Subtraction With Virtual Manipulatives
I would use Base Blocks Subtraction found on the National Library of Visual Manipulatives at to work with my class on subtraction.

model 2- and 3-digit addition and subtraction with
regrouping using multiple strategies.

add and subtract 2- and 3-digit numbers without regrouping.

I will introduce this on the white board to the whole class. For example, I will model the problem 135 - 89. We will build 135 with a flat, 3 rods and 5 units in blue.Then I will show 8 rods and 9 units in red. Students will use base ten blocks at their seats.
We will take a rod from the 3 rods and break it into 10 units.Then, on the whiteboard the students visually match the rods and units as they subtract. The renaming is shown along with the answer as the problem is completed. This site also allows the teacher to create new problems. It could be used with second graders through third grade with subtracting in hundreds or across zeros. Students in fourth through sixth graders experiencing problems could also benefit.

As younger children subtract, with this manipulative, they can see the ten rod break apart into 10 units or the flat break apart into ten rods. They can't physically do this with the real minipulatives. it adds a strong visual effect for the students.

Submitted by June Angle

3 Digit Subtraction using Base Blocks

I suggest using this to help teach multi-digit subtraction to 4th grade. Go to the National Library of Virtual Manipulatives, select Number and Operations, grades 3-5. Scroll down to Base Blocks Subtraction. I would begin by solving the problems already provided. I plan to use this to teach 3 digit subtraction, but would begin with 2 digit for practice and to familiarize students with the program before introducing a more difficult portion of subtraction. I would take students through the steps of borrowing from the 10s when there are not enough in the 1s place on the 2 digit problems. Once students seem to understand how the borrowing takes place, as far as breaking the 10s apart into 10 ones, I would move to 3 digit subtraction. I would the repeat the borrowing process as it pertains to borrowing from the hundreds and giving to the tens. I would be sure to make sure students understand that when they borrow they are merely breaking the 100s down into individual parts. Once students have developed some mastery over the process of subtracting three digit numbers, I would let them create their own problems in partners. They will take turns creating a solving each others problems.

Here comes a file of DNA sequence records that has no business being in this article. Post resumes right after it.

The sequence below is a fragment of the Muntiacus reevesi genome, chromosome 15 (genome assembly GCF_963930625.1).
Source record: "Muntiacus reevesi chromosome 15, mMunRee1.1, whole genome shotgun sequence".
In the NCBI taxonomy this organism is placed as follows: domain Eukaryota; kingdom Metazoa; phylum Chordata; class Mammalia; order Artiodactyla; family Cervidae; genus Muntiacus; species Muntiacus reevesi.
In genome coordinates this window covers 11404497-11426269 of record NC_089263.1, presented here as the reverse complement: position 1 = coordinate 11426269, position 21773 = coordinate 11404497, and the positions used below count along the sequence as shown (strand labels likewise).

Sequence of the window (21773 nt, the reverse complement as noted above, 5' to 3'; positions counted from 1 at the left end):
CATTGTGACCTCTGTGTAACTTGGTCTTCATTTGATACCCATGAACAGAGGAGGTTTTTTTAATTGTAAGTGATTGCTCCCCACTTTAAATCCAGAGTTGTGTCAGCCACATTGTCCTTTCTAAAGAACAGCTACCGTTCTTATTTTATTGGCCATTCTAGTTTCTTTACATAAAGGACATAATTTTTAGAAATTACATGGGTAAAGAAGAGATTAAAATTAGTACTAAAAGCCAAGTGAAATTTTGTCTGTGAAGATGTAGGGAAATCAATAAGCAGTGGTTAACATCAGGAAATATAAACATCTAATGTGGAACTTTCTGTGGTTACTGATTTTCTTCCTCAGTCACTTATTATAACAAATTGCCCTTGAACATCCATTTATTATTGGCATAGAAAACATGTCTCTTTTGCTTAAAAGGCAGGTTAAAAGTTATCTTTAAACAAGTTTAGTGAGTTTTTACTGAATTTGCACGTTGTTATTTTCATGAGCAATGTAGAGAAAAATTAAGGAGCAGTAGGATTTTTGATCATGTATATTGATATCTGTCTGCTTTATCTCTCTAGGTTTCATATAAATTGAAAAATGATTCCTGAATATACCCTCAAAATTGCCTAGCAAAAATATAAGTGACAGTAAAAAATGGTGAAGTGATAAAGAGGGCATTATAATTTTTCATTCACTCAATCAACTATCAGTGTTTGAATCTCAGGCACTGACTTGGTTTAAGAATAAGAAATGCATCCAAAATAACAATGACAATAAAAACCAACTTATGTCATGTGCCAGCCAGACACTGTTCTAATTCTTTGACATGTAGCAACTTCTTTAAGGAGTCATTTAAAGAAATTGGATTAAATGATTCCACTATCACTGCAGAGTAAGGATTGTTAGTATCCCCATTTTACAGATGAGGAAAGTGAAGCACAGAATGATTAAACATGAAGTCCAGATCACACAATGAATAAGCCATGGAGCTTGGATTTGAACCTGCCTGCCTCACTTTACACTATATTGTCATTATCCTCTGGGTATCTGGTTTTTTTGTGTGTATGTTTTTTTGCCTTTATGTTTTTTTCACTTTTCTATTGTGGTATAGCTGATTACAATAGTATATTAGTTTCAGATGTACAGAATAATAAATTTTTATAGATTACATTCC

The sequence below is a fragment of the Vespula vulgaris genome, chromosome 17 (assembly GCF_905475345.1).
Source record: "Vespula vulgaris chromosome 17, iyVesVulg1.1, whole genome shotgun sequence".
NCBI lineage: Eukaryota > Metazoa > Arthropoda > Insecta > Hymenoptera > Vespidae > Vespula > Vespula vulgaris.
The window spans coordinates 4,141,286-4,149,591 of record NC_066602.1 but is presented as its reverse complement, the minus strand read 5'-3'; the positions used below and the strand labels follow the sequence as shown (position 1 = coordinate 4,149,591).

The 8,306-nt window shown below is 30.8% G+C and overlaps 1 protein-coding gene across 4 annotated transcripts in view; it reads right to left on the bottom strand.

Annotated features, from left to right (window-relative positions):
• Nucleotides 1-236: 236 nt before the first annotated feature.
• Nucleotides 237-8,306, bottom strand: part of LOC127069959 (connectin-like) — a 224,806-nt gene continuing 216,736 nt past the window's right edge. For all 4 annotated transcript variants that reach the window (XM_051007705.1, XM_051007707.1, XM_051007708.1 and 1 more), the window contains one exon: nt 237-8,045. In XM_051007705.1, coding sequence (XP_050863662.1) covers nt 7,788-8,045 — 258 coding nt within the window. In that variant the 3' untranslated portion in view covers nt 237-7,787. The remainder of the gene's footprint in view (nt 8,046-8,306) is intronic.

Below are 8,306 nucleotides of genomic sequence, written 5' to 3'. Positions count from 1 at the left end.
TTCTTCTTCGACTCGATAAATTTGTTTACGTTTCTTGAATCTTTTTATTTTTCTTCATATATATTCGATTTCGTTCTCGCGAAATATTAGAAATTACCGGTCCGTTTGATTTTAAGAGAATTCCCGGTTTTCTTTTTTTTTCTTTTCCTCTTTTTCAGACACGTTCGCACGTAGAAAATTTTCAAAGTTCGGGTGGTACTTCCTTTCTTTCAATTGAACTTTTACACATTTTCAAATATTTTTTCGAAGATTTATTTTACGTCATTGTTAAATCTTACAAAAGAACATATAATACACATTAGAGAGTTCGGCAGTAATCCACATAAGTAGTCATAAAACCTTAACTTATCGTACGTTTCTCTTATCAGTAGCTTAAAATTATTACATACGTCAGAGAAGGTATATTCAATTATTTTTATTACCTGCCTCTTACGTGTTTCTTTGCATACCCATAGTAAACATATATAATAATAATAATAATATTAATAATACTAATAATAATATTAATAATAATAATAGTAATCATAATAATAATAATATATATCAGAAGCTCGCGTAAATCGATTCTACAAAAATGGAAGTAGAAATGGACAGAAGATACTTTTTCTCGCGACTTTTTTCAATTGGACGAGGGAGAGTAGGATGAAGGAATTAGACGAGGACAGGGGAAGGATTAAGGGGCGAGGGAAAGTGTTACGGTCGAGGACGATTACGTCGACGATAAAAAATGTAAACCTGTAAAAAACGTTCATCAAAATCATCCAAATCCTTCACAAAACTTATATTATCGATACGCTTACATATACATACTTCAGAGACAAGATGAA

Submitted by Ashlie Bailey

· Using the National Library of Manipulatives, use the geoboards to illustrate area and perimeter.
· I would introduce this as a whole group at first. After a few I would have the students create some of their own.
1. Go to
2. Go to Geometry grades 3-5 and to Geoboards.
3. With this site have the students use the “rubber bands” to create rectangles.
4. Once created have then try determine what would their perimeter and area of their rectangle.
5. Then have them click “Measure” and see if they are correct.
Submitted by Tracy Berry

Using the Factor Tree

Using the
Factor Tree (Firework Tree), Determine the Prime Factors.
Using a Factor Tree (Firework Tree), Write an Equation Using Factors from a given Product.
Using the Factor Tree (Firework Tree), Determine the Prime Factors.

1. Click on Number Operations
2. Scroll down to Factor Tree
3. Type a factor below the Product and press Enter
4. A factor is one of two or more numbers, that when multiplied together produce a given product.
5. A Product is an answer to a multipication problem
6. Continue until all factors are found and Factor Tree is completed.
7. A prime number is any number with no divisors other than itself and 1, such as 2 and 11.
8. Your Equation will be located
below the Venn Diagram.
9. Equations are all the factors multiplied together to equal the Product (2*3*2*2=24)
10. Prime Factors are numbers when multiplied together will give us the product.
This lesson is created for a Fourth Grade Classroom.
Key Vocabulary are in Larger print.
Donna D.Dunn Geneva Kent Elemetary Grade 4

Number and Operation - Naming Fractions

Go to the National Library fo Virtual Manipulatives http://nlvm/ Select Number and Operations, grades 3 - 5.
Day 1: Fraction - Visualizing
This is a great introduction to fractions after you have discussed math vocabulary (fraction, numerator, denominator). Students get to illustrate a fraction by dividing a shape and highlighting the appropriate parts. Once a student is finished with a problem, he/she receives automatic feedback about his/her answer. If the answer is incorrect, it directs the student to the part of the answer that needs to be corrected.
Day 2: Fractions - Naming
This is the next step in helping students understand fractions. Students will write the fraction that corresponds to the highlighted portion of a shape. Students type the numerator and denominator. Once again, students are provided immediate feedback concerning their answers. If incorrect, it will state the correct part (using the terms denominator/numerator) and also the area that needs further attention.
Carla Ferrell
4th grade

GEOBOARD 3-5 - Classifying Triangles
I would use the interactive geoboard from the National Library of Virtual Manipulatives to introduce our next mini unit on triangles, and parallelograms in the 4th grade.